His wrist watch told him that noon was past. There was no sign of life in the street. Remembering the loads of provisions that the men had carried, he decided that they did not intend to come out of their hiding place until nightfall. That would give him time to return, report to the anxious watchers at home, and consult with Ivan and the other Boy Scouts.
With Warren, to decide was to act. He hurried through the shattered streets, wondering what the careful Evelyn had kept for him to eat.
As he turned the corner he saw before the house a group of people who seemed to be regarding it curiously. Warren hastened his steps. Pushing through the group, he entered. The door, torn from its hinges, swung against the wall. In the hall a heavy chest of drawers was overturned and the drawers piled together on the floor. The contents were scattered everywhere. Calling the names of the family, Warren dashed through the rooms, vainly hoping to find some trace of his people, or some explanation of the new disaster. Returning to the door, he appealed to the bystanders. What had happened? They told him that they had come down the street just in time to see the soldiers leading off a group of people. More than that they did not know. They supposed that they were now dead. It was what happened in war.
Warren returned to the house, his head whirling. This seemed the last and most crushing blow. To have such a thing happen just as he was about to rescue his little sister and reunite the family! He could not imagine why this thing should have been done. Why should any soldiers molest American citizens?
Utterly overcome, he sank down in a chair by the window and leaned his head on the sill. All gone! He did not know what to do. His quick and clever brain for the moment refused to act. He raised his head and looked dully out into the street where the group of curious people was slowly moving away. For a long time he stared, then his eyes suddenly set themselves on something nearer. Dumfounded, unbelieving, he glared. It seemed that he could hear Evelyn's voice, Evelyn's own words.
"If anyone kidnapped me," she had said, "I think if I had my diamond on I would try to scratch a message on the window pane."
Indeed, her mother's ring had served her well. Before Warren's eyes, on the glass, Evelyn had left her message:
"Arrested as spies. Ac't dad's book. Taken to camp. Find Ivan. Tell Consul. Help."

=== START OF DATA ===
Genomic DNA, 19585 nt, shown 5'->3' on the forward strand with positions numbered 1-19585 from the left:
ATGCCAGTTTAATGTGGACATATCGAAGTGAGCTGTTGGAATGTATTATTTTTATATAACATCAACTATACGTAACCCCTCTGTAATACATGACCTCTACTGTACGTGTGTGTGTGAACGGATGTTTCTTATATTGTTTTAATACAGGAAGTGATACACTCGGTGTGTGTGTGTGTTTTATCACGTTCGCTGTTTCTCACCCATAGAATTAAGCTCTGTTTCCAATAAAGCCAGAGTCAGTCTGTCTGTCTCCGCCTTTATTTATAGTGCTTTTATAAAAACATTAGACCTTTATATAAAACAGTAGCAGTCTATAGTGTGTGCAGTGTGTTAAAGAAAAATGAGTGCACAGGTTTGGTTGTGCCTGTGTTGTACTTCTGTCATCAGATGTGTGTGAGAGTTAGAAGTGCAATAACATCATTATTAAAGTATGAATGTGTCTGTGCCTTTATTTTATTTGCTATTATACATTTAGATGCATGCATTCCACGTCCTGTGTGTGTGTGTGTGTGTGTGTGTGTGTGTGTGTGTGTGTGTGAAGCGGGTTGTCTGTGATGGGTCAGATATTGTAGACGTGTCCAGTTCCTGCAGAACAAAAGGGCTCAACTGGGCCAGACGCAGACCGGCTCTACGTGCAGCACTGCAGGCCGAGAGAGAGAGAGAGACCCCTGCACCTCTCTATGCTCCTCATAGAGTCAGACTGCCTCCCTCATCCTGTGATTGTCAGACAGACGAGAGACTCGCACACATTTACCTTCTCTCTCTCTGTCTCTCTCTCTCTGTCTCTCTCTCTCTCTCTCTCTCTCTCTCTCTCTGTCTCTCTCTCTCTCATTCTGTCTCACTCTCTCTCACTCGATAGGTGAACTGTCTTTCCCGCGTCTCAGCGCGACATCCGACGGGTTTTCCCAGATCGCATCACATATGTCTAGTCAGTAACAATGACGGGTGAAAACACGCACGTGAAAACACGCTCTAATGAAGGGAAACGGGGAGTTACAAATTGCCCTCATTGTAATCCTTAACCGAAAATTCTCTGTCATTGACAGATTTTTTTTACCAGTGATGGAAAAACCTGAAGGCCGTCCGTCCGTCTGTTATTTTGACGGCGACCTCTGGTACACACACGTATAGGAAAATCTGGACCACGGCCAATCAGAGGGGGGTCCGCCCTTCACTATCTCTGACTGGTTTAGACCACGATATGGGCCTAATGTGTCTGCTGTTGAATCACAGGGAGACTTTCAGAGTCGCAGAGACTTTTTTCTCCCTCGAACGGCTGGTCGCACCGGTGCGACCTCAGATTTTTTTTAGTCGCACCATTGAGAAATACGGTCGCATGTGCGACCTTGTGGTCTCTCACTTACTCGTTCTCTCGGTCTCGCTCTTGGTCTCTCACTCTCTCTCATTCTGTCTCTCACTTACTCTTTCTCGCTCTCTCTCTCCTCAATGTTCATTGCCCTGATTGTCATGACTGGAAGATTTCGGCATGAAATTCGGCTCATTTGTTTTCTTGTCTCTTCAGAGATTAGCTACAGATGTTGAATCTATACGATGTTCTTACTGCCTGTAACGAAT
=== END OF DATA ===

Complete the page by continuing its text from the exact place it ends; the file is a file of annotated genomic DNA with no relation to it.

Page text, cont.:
Clutching the arms of his chair, Warren sat staring at the message on the window pane. He read it over and over. A curious feeling that his eyes were tricking him possessed him. He reached out and rubbed the message slowly, fully expecting it to disappear. The letters felt rough under his fingers. It was really written there with Evelyn's diamond. Still unbelief possessed him. How had it happened that she had foreseen this dreadful mischance clearly enough, in some mysterious way, to plan the delivery of the saving message?
As Warren looked, the events of the last few crowded days seemed to rise up and bear him down under their horror and immensity. He sat clutching the arms of his chair, and with unseeing eyes stared and stared at the letters. All at once he felt very young, very helpless, very lonely.
America, his own dear country, with its safety and its careless, unthinking haphazard hospitality for every living person who seeks her shores; America seemed suddenly to be set farther than the farthest star.
Like most American boys, Warren was clever, shrewd and ingenious. Life with Professor Morris had trained him in ingenuity and efficiency. Since his earliest remembrance it had fallen to his lot to act as the head of his family, making decisions that usually are the sole right of fathers and guardians. But now, under conditions of horror and tragedy, he realized that he was after all only a boy; and the thought came to him that he and his, dear and infinitely precious as they were to each other, counted not at all in the great tragedy of war.
Who was there to help? The American Consul was powerless for the time, if he could be found. Warren knew that the portion of the city where he had lived was a shapeless ruin.
The boy continued to sit motionless in his chair, desperately, desperately puzzling the dark mystery.
Gradually in Warren's dazed mind the whole affair took definite shape. They were gone; arrested on suspicion. For the moment at least he felt sure they were safe, even in the hands of an enemy who had shown themselves utterly cruel and heartless. He felt sure that if they were suspected of being spies every effort would be made to make them confess before they were executed, if it did indeed come near that question.
But "Find Ivan." What did that mean? Evidently Ivan was not with them. As though in answer to his thought, Warren heard or thought he heard a faint shout. He listened. It was repeated, with a sound of pounding and banging. Once more Warren searched the house, beginning with the old dusty, rambling attic set close under the great beams of the old house. Down he hurried, from room to room, looking in presses, under beds, and listening in each room.
As he reached the kitchen, the sound seemed clearer. It was Ivan's voice. He opened the cellar stairs and went down. Once, years, even generations past, the house had been the residence of a noble. The cellar was not the one or two rooms of the modern house. It was vast and vaulted and contained a dozen dark, unlighted apartments, all with heavy, iron-barred, oaken doors.